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13 comments on “Brief comments on the July 2016 Upper House Election: The path is cleared for Japan’s Constitutional revision

  • I personally think the ‘he only talked about the economy before the election, and now it’s all about revising the constitution’ thing doesn’t really count any more. After all, this is the third time that has happened. It’s not like anyone is surprised.

    The turnout probably reflects the weakness of the opposition parties, as does the win. Feeble times.

  • What is the role here of media outlets? Older people are more likely to vote, but they’re also, I’d imagine, more likely to watch NHK. What I found surprising is that young people (at least according to some news I saw today that I’m not sure can really be trusted, but that’s the state of ‘information’ here now) voted for the LDP in large numbers, too. Are they not paying attention, or do they really want these old men ruining the country for them? What in the status quo appeals to young people? I don’t get it. And it would be interesting to see where these people are getting their information (media sources) since we don’t, apparently, have a free press anymore.

  • Apathy won. 45% did not vote.
    I guess people think that at least Abe had a plan. I think the opposition
    needed to state what they wanted to achieve instead of just criticising the LDP.

    I am reminded of the US and UK. Trump won due to so many candidates.
    The Conservatives won because the Labour party is weak.
    Support for the Conservatives is just 35% (for the LDP it is about the same).

    If turnout was higher, like it was in 2009, the opposition could have done better.

    People in Tohoku, Niigata, Nagano and Yamanashi voted for change.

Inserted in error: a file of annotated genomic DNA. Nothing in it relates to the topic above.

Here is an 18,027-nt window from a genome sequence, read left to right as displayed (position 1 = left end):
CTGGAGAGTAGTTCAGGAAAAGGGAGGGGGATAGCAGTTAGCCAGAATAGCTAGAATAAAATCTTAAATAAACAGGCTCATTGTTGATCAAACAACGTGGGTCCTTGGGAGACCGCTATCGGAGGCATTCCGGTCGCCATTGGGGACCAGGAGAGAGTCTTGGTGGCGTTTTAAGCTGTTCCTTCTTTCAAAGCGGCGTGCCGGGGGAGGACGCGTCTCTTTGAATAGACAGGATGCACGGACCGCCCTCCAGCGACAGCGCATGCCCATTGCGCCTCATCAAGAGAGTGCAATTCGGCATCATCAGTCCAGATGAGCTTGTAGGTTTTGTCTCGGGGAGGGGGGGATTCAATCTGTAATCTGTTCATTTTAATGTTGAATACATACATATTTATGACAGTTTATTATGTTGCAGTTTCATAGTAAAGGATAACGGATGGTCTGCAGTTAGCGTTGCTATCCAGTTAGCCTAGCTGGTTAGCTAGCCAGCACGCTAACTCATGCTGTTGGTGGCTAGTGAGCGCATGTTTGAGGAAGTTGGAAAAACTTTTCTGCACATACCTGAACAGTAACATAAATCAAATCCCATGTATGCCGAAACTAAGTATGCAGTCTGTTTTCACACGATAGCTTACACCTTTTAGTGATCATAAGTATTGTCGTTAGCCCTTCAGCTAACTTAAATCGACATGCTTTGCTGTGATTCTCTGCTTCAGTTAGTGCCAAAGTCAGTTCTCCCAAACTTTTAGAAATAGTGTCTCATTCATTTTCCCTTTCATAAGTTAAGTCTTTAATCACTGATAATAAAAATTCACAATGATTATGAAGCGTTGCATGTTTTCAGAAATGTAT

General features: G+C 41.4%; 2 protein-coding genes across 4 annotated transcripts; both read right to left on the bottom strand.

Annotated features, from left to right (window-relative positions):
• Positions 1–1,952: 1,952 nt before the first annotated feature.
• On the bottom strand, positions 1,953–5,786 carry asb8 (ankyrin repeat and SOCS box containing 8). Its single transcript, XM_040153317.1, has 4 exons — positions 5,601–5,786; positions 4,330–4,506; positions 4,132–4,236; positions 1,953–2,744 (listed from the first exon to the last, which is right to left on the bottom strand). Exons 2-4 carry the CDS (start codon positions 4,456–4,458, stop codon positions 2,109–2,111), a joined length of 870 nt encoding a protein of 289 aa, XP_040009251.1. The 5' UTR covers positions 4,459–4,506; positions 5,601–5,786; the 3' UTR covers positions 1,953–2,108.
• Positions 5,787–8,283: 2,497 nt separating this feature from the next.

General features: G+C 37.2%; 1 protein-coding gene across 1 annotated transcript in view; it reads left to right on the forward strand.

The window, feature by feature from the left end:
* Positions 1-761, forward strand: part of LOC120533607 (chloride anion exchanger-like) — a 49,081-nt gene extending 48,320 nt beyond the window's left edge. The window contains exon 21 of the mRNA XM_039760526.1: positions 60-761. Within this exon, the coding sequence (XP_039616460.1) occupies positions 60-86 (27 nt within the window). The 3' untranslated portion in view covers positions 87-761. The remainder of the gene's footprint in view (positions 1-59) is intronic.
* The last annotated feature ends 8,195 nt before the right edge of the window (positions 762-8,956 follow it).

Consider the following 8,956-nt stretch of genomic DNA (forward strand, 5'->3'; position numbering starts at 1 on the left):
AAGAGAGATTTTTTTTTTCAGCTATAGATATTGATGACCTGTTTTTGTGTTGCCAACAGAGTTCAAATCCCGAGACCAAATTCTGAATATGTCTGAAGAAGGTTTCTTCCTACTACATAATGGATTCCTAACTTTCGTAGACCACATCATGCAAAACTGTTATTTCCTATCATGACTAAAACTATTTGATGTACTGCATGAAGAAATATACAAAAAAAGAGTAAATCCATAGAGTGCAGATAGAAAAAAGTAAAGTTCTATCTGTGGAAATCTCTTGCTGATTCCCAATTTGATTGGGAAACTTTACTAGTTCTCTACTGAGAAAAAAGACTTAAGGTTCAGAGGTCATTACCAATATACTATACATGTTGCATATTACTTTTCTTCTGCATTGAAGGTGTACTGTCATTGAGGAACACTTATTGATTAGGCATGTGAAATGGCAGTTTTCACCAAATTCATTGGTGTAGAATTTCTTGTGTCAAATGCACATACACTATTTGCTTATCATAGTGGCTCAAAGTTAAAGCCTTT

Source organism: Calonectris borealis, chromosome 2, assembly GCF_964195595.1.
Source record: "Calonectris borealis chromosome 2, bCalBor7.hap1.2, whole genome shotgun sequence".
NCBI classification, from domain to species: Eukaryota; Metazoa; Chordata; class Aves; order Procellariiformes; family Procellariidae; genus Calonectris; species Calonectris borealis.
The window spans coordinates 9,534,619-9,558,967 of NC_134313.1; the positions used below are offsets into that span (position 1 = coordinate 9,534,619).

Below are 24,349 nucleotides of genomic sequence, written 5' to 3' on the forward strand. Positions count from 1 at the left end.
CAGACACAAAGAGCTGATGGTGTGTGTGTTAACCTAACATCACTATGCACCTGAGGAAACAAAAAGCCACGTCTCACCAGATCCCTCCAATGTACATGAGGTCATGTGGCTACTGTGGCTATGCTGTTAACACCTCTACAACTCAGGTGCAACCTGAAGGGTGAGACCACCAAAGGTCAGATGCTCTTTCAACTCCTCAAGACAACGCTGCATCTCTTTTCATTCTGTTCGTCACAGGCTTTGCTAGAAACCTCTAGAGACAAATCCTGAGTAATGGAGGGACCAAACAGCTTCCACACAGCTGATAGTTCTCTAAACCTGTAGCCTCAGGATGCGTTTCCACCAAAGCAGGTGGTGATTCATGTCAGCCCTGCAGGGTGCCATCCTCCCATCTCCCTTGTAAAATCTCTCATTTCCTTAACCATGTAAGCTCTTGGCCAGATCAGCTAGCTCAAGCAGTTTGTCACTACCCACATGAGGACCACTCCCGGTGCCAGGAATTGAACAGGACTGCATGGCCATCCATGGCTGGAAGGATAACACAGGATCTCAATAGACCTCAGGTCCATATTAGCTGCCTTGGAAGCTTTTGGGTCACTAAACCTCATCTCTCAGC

• Young Japanese are just as or even more right wing than their parents and grandparents. It’s a really important point. In my experience they’re more hawkish on defence and slightly less, or just as, committed to race purity ideology.

    There was more support for Abe among young voters, as crazy as that sounds.

    There will be no deliverance from the quarter of youth.

  • I agree. The below 35 crowd are quite nationalistic. It’s how they’ve been raised by the media.

  • Baudrillard says:

    As above, the decline in overseas study, the lack of curiosity in Njs now that the “gaijin” fad has largely passed, the “muzukashii/mendokusai” feeling that English language study/culture engenders in their minds, the turning inward trends in pop music to TV to games, the Japan as victim meme, the distance of America, Japan’s main ally and the closeness of China, Japan’s perceived enemy, all conspire to make Japan’s youth as nationalistic or as “Team Japan” in their perceptions as any previous generation. The rest of the world just serves as a comparison to Ware Ware Nihonjin, a kind of idle hobby for callow/shallow youth “interested” in “gaijin”

    The signs were always there in banal expressions of first world youth “culture”;

    “Nippon no mirai wa Sekai no urayamu (yeah yeah yeah yeah)”- Morning Musume.

    (I cannot imagine The Spice Girls et al singing e.g. “UK leads the world, Brexit yeah yeah” Although some White Power skinhead groups in the USA might have a go).